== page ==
on 28 February 2012
Nobody, but nobody, sounds like Otis Taylor. So much so that he has an entire genre named after his distinctive style. With his eclectic and unusual band back in harness, Taylor's latest eponymous trance blues outing is probably his most consistent set yet.
Opening with the gospel-backed "The Devil's Gonna Lie", Taylor settles quickly into that familiar hypnotic single-chord groove which sets the tone for much of what follows. Alternating between vigorous electric work-outs and more reflective acoustic musings, this is an effective and engaging collection that holds its own alongside Taylor's best work. In general, the up-tempo offerings are the more memorable.
Along with the opening track, "Romans Had Their Way", "Contraband Blues", "Banjo Boogie Blues" and "I Can See You're Lying" are immediate highlights.
Taylor writes with a remarkable economy that can sometimes be mistaken for over-simplicity. On tracks like "Blind Piano Teacher", he reveals disconcertingly little in the way of actual information - "She was a blind piano teacher, he was an older man. And they lived by the sea" - leaving the listener to imagine and fill in the rest. It might not work elsewhere, but in Taylor's hands it somehow does.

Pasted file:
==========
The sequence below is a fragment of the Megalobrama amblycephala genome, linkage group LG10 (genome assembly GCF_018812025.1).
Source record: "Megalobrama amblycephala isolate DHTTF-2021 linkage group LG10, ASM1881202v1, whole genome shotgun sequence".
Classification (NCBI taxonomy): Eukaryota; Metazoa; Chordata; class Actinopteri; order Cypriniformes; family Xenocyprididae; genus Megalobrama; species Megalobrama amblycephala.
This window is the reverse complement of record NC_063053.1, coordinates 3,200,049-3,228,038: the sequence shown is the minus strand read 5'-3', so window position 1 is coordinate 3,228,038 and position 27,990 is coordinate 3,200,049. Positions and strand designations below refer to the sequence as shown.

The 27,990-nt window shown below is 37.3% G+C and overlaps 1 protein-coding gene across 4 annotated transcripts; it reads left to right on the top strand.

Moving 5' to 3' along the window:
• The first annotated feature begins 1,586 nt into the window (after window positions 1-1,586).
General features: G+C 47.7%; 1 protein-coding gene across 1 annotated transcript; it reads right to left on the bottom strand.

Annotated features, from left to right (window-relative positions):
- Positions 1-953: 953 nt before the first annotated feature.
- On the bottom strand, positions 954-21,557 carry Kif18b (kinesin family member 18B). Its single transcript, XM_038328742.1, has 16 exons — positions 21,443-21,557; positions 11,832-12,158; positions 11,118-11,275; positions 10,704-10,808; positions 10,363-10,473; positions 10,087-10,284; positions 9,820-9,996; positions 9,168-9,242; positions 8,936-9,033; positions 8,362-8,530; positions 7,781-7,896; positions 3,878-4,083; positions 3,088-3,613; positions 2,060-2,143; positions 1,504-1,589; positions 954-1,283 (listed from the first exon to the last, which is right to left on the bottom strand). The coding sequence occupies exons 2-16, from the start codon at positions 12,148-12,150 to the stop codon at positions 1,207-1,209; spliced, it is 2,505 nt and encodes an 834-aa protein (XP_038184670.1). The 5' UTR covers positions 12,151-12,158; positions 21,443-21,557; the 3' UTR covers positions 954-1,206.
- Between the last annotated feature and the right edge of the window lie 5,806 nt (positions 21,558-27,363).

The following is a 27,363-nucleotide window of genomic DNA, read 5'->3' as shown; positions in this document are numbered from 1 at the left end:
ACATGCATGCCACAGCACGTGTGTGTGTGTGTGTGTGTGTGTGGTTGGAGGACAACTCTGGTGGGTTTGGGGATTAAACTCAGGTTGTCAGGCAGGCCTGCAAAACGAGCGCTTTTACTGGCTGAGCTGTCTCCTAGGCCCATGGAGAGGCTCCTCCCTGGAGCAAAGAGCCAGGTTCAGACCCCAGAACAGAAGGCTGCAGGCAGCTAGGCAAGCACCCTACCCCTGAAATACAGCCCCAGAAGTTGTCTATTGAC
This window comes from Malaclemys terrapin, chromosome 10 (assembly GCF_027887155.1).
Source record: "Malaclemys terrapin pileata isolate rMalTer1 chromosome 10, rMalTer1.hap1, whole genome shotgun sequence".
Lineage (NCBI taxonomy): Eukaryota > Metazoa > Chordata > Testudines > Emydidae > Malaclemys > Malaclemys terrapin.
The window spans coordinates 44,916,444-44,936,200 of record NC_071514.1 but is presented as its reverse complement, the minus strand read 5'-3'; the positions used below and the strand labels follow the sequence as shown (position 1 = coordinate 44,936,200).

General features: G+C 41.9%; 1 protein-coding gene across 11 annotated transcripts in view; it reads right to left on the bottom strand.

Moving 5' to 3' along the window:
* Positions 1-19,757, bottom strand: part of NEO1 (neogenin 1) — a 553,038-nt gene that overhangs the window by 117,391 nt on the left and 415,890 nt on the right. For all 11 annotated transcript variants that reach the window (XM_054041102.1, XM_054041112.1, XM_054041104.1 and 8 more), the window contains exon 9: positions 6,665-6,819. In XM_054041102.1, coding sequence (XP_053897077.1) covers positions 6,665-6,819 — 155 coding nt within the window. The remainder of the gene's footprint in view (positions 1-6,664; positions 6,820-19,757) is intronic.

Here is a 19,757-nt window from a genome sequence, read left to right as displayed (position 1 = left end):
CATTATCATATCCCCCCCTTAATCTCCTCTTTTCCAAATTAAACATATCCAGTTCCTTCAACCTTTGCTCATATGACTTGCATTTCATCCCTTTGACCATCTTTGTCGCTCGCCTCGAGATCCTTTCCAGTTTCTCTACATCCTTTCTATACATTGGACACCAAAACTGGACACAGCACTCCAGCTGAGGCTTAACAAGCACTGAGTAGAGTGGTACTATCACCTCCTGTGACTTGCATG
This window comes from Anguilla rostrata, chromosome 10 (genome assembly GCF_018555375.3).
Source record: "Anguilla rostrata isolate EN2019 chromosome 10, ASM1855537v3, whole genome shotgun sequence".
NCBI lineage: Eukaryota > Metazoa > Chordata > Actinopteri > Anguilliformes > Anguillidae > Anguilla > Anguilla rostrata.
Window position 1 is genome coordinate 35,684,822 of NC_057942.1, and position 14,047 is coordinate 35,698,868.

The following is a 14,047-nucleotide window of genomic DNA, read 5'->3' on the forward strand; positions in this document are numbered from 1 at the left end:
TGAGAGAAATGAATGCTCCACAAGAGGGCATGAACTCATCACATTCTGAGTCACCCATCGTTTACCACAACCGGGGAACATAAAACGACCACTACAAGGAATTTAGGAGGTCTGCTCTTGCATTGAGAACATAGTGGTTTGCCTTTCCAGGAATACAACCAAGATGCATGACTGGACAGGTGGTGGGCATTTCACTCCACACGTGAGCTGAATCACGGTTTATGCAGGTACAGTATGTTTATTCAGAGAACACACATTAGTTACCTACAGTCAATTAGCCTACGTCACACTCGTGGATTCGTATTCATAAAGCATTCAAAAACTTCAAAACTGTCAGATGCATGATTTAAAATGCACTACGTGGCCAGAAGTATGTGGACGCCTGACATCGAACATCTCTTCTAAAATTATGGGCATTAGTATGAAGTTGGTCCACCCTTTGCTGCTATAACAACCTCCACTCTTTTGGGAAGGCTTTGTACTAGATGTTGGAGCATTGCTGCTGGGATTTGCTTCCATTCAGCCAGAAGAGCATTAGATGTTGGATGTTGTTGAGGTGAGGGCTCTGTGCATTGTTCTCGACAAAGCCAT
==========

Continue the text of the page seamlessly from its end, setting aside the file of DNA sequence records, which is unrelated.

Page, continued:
A return to form.
Otis Taylor's latest release follows on from his previous records, with his basic trance blues with enigmatic lyrics (often based on historic subjects) which are then enhanced with musical accompaniment including electric blues lead guitar, violin, jazz cornet, pedal steel guitar and gospel choir. This record features even more variety than previous releases with more acoustic songs, with many featuring Otis's banjo. Lead guitarist Jon Paul Johnson seamlessly replaces the late Gary Moore and Anne Harris adds atmospheric fiddle, ditto Chuck Campbell's 'sacred' pedal steel. I'd probably pick "The Romans Had Their Way" as my favourite track - but God knows what it is about! Otis Taylor is a truly individual and unique artist, a real one off... and long may he continue.